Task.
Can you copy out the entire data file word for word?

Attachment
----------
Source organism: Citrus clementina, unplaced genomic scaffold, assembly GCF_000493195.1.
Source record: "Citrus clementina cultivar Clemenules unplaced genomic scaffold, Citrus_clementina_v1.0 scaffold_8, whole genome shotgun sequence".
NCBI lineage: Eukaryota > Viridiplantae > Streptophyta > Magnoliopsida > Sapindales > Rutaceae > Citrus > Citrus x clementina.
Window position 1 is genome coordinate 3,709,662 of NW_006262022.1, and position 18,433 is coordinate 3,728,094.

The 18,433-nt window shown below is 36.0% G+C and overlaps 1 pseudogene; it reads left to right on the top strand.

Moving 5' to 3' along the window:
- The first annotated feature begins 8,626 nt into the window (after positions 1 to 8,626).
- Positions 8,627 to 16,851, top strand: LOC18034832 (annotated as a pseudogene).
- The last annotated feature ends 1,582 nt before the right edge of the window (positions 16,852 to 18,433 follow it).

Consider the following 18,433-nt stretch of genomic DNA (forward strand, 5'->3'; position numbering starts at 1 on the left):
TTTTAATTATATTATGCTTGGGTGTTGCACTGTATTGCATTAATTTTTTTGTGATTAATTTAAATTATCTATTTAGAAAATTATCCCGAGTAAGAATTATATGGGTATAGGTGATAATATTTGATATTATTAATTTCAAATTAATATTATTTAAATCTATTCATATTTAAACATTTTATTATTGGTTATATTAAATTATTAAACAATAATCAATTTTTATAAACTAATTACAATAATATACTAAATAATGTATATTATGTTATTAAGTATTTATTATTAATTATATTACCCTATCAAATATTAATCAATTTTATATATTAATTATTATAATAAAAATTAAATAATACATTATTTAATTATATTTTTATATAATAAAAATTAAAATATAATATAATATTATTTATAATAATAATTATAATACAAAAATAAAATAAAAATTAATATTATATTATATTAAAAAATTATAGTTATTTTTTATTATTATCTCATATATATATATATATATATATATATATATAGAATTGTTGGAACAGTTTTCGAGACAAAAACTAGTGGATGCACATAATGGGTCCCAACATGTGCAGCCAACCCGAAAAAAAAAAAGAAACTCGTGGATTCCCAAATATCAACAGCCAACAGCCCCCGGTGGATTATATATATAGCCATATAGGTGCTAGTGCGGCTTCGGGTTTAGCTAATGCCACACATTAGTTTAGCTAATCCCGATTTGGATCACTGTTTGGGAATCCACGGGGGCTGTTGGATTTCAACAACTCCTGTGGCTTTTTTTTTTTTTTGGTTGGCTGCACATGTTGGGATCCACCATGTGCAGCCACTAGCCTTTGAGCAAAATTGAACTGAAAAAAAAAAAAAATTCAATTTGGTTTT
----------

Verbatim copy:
Source organism: Citrus clementina, unplaced genomic scaffold, assembly GCF_000493195.1.
Source record: "Citrus clementina cultivar Clemenules unplaced genomic scaffold, Citrus_clementina_v1.0 scaffold_8, whole genome shotgun sequence".
NCBI lineage: Eukaryota > Viridiplantae > Streptophyta > Magnoliopsida > Sapindales > Rutaceae > Citrus > Citrus x clementina.
Window position 1 is genome coordinate 3,709,662 of NW_006262022.1, and position 18,433 is coordinate 3,728,094.

The 18,433-nt window shown below is 36.0% G+C and overlaps 1 pseudogene; it reads left to right on the top strand.

Moving 5' to 3' along the window:
- The first annotated feature begins 8,626 nt into the window (after positions 1 to 8,626).
- Positions 8,627 to 16,851, top strand: LOC18034832 (annotated as a pseudogene).
- The last annotated feature ends 1,582 nt before the right edge of the window (positions 16,852 to 18,433 follow it).

Consider the following 18,433-nt stretch of genomic DNA (forward strand, 5'->3'; position numbering starts at 1 on the left):
TTTTAATTATATTATGCTTGGGTGTTGCACTGTATTGCATTAATTTTTTTGTGATTAATTTAAATTATCTATTTAGAAAATTATCCCGAGTAAGAATTATATGGGTATAGGTGATAATATTTGATATTATTAATTTCAAATTAATATTATTTAAATCTATTCATATTTAAACATTTTATTATTGGTTATATTAAATTATTAAACAATAATCAATTTTTATAAACTAATTACAATAATATACTAAATAATGTATATTATGTTATTAAGTATTTATTATTAATTATATTACCCTATCAAATATTAATCAATTTTATATATTAATTATTATAATAAAAATTAAATAATACATTATTTAATTATATTTTTATATAATAAAAATTAAAATATAATATAATATTATTTATAATAATAATTATAATACAAAAATAAAATAAAAATTAATATTATATTATATTAAAAAATTATAGTTATTTTTTATTATTATCTCATATATATATATATATATATATATATATATAGAATTGTTGGAACAGTTTTCGAGACAAAAACTAGTGGATGCACATAATGGGTCCCAACATGTGCAGCCAACCCGAAAAAAAAAAAGAAACTCGTGGATTCCCAAATATCAACAGCCAACAGCCCCCGGTGGATTATATATATAGCCATATAGGTGCTAGTGCGGCTTCGGGTTTAGCTAATGCCACACATTAGTTTAGCTAATCCCGATTTGGATCACTGTTTGGGAATCCACGGGGGCTGTTGGATTTCAACAACTCCTGTGGCTTTTTTTTTTTTTTGGTTGGCTGCACATGTTGGGATCCACCATGTGCAGCCACTAGCCTTTGAGCAAAATTGAACTGAAAAAAAAAAAAAATTCAATTTGGTTTT